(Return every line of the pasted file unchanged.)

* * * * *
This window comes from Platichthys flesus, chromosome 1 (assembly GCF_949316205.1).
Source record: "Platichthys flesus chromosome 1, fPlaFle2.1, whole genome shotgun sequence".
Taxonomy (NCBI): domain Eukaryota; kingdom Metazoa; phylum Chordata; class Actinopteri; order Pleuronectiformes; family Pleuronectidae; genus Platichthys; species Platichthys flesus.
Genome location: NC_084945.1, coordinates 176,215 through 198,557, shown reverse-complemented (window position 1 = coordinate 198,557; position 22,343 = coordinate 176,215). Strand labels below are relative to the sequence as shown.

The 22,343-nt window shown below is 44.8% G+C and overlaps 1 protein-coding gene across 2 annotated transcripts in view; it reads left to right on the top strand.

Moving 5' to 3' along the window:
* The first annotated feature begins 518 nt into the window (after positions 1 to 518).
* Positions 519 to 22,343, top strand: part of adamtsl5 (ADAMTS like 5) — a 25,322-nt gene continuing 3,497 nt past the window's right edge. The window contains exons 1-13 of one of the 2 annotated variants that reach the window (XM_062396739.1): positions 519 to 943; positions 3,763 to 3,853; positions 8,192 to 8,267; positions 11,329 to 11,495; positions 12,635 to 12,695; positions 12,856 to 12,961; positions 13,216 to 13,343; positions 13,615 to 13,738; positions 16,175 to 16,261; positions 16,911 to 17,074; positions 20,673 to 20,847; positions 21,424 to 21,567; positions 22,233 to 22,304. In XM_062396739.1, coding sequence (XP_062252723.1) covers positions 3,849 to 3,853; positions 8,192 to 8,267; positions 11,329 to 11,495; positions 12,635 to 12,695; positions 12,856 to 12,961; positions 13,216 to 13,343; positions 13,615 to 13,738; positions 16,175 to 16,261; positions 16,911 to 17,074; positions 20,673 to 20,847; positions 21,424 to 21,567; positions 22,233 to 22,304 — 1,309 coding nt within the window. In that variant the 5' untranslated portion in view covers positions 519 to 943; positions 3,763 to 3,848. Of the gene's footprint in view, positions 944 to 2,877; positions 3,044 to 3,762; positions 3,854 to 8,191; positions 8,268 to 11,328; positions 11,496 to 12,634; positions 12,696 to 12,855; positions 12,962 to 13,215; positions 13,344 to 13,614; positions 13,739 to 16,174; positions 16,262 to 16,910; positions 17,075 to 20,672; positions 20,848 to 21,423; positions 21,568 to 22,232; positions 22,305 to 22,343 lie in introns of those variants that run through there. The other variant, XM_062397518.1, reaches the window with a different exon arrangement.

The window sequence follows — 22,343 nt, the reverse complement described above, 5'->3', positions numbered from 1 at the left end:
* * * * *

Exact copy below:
This window comes from Platichthys flesus, chromosome 1 (assembly GCF_949316205.1).
Source record: "Platichthys flesus chromosome 1, fPlaFle2.1, whole genome shotgun sequence".
Taxonomy (NCBI): domain Eukaryota; kingdom Metazoa; phylum Chordata; class Actinopteri; order Pleuronectiformes; family Pleuronectidae; genus Platichthys; species Platichthys flesus.
Genome location: NC_084945.1, coordinates 176,215 through 198,557, shown reverse-complemented (window position 1 = coordinate 198,557; position 22,343 = coordinate 176,215). Strand labels below are relative to the sequence as shown.

The 22,343-nt window shown below is 44.8% G+C and overlaps 1 protein-coding gene across 2 annotated transcripts in view; it reads left to right on the top strand.

Moving 5' to 3' along the window:
* The first annotated feature begins 518 nt into the window (after positions 1 to 518).
* Positions 519 to 22,343, top strand: part of adamtsl5 (ADAMTS like 5) — a 25,322-nt gene continuing 3,497 nt past the window's right edge. The window contains exons 1-13 of one of the 2 annotated variants that reach the window (XM_062396739.1): positions 519 to 943; positions 3,763 to 3,853; positions 8,192 to 8,267; positions 11,329 to 11,495; positions 12,635 to 12,695; positions 12,856 to 12,961; positions 13,216 to 13,343; positions 13,615 to 13,738; positions 16,175 to 16,261; positions 16,911 to 17,074; positions 20,673 to 20,847; positions 21,424 to 21,567; positions 22,233 to 22,304. In XM_062396739.1, coding sequence (XP_062252723.1) covers positions 3,849 to 3,853; positions 8,192 to 8,267; positions 11,329 to 11,495; positions 12,635 to 12,695; positions 12,856 to 12,961; positions 13,216 to 13,343; positions 13,615 to 13,738; positions 16,175 to 16,261; positions 16,911 to 17,074; positions 20,673 to 20,847; positions 21,424 to 21,567; positions 22,233 to 22,304 — 1,309 coding nt within the window. In that variant the 5' untranslated portion in view covers positions 519 to 943; positions 3,763 to 3,848. Of the gene's footprint in view, positions 944 to 2,877; positions 3,044 to 3,762; positions 3,854 to 8,191; positions 8,268 to 11,328; positions 11,496 to 12,634; positions 12,696 to 12,855; positions 12,962 to 13,215; positions 13,344 to 13,614; positions 13,739 to 16,174; positions 16,262 to 16,910; positions 17,075 to 20,672; positions 20,848 to 21,423; positions 21,568 to 22,232; positions 22,305 to 22,343 lie in introns of those variants that run through there. The other variant, XM_062397518.1, reaches the window with a different exon arrangement.

The window sequence follows — 22,343 nt, the reverse complement described above, 5'->3', positions numbered from 1 at the left end: